The Metropolitan Opera Club--Opera's Biggest Fans

The plaque that greets you as you enter the Metropolitan Opera Club space. (Photo: Daniel Clark Smith)

The plaque that greets you as you enter the Metropolitan Opera Club space. (Photo: Daniel Clark Smith)

I didn’t know the Metropolitan Opera Club existed until just a few years ago, but they’ve had a lasting presence in the history of the Metropolitan Opera for over 125 years now. The Metropolitan Opera Club consider themselves opera’s biggest fans, and have cultivated relationships with principal singers, members of the Orchestra, and to our delight, members of the Chorus. Club members see multiple performances at the Met, but members also travel to opera houses around the world (I’ve heard people talk about visiting Santa Fe Opera, The Bayreuth Festival, and Vienna State Opera) throughout the year for even more performances. The Chorus loves our MOC friends, but few know who they are.

In 1893 at the “Old Met”, a private gentlemen's club was founded called The Vaudeville Club. It boasted a private room on the Grand Tier level near a box of about 50 seats that they reserved for performances. Apparently, they spent their intermissions visiting female operagoers and enjoying private performances by vaudeville acts like Vesta Victoria. According to Martin Mayer’s “The Met: One Hundred Years of Grand Opera”:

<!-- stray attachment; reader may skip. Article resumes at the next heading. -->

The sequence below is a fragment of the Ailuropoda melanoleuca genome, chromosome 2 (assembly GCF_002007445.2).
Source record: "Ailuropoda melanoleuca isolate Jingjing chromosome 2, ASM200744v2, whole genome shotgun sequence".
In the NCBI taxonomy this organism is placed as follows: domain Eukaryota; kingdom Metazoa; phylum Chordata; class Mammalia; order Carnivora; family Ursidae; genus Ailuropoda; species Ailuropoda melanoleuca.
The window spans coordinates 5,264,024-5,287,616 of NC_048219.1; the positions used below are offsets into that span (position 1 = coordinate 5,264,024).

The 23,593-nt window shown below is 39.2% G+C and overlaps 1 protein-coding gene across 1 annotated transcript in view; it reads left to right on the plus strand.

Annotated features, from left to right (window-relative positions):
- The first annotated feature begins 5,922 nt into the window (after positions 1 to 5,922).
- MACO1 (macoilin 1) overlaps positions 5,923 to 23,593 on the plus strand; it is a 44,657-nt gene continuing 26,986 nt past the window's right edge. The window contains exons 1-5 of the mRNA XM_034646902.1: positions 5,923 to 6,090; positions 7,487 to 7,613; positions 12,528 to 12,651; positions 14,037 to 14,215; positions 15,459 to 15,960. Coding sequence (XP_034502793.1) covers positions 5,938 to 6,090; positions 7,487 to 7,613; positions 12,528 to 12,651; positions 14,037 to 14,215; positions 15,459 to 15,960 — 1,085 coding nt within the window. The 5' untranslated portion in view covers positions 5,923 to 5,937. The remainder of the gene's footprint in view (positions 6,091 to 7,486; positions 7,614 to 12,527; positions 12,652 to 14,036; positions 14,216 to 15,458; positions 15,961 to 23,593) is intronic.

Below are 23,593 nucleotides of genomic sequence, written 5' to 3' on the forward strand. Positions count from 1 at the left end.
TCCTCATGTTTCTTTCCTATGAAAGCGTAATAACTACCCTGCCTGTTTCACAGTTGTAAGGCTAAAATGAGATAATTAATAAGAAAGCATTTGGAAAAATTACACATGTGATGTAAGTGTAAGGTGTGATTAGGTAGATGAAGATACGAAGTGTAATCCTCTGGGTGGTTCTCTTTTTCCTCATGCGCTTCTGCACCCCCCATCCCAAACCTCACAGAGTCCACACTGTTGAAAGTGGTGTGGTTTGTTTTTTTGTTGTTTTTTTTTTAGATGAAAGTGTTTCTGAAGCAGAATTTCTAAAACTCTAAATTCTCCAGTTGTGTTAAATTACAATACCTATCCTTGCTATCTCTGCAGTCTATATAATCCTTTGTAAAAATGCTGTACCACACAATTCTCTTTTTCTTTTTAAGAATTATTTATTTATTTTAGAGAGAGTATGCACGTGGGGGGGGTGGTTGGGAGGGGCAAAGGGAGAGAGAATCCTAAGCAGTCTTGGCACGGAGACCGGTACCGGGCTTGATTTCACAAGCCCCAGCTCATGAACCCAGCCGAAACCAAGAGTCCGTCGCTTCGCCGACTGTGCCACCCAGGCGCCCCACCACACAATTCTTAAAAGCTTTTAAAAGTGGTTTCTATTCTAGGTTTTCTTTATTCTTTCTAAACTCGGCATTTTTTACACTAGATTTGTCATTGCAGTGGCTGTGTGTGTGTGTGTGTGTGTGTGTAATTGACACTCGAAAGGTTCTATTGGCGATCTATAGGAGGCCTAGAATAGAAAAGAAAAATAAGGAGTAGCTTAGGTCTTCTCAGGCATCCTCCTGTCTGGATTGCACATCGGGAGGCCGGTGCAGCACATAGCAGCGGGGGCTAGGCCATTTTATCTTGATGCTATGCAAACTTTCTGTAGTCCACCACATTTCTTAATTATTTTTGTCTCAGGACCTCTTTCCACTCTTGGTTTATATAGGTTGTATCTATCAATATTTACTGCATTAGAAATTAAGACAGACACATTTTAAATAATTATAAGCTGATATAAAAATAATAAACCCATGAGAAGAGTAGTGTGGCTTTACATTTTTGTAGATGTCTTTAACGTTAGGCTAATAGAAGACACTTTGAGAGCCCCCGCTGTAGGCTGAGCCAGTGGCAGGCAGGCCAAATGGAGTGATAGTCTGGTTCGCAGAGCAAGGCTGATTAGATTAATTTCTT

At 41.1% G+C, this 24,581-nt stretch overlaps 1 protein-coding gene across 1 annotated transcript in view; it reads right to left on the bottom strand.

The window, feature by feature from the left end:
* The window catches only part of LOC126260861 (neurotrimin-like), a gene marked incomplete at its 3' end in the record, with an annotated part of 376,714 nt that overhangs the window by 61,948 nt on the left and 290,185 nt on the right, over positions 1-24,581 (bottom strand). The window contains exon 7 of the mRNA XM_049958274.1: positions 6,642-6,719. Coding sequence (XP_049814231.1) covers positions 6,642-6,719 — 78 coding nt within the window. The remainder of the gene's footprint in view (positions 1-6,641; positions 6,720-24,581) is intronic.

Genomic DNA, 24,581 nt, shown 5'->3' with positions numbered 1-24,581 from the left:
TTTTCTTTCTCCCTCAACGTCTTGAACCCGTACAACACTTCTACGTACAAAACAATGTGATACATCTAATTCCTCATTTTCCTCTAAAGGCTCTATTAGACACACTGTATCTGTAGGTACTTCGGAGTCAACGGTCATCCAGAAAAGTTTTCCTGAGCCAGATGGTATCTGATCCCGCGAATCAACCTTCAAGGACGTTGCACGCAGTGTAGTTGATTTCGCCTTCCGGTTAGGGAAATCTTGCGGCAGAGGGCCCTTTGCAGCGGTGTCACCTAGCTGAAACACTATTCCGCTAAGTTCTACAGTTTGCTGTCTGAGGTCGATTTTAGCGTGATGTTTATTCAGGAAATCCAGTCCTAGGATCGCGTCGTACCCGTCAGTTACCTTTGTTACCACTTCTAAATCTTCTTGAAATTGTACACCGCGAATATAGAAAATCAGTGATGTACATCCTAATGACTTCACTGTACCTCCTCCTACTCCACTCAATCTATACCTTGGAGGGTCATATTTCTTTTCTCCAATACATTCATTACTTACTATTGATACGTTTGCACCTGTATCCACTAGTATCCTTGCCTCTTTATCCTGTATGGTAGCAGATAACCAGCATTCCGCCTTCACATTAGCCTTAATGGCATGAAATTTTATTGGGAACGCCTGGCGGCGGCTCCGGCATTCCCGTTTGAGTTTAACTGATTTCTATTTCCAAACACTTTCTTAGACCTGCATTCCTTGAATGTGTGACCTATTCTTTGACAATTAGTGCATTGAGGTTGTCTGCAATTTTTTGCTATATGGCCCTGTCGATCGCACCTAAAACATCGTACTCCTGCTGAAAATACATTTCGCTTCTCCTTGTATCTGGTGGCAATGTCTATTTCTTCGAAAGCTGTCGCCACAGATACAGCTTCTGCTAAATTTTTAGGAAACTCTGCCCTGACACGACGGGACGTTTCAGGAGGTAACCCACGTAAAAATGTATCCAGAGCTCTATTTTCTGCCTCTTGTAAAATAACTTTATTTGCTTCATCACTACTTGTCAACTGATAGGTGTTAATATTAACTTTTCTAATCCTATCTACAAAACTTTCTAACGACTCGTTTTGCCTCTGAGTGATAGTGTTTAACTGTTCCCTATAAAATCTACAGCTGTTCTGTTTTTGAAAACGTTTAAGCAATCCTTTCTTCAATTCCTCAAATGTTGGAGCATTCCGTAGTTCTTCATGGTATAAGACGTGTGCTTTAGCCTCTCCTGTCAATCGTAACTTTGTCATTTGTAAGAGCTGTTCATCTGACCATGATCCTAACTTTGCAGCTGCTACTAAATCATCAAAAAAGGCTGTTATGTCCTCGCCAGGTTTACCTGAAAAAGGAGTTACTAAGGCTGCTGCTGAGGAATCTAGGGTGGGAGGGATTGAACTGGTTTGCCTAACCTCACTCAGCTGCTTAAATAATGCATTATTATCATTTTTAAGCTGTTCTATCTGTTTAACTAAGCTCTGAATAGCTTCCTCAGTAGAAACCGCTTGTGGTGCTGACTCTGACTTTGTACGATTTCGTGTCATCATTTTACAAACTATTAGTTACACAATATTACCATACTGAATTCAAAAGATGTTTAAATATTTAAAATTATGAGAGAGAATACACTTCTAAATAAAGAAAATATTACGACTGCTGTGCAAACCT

It was also possible to get a drink, or several, in the club’s room across the corridor. “Memberships were high,” wrote the Club’s historian affectionately in 1949, “and so, at times, were members.”


Shortly after its formation, the club changed its name to the Metropolitan Opera Club. More importantly, they changed their focus from intermission shenanigans to the art form of opera. They opened their membership to women in the 1980’s, and their mission currently concentrates on cultivating vocal and instrumental music and social engagement among its members.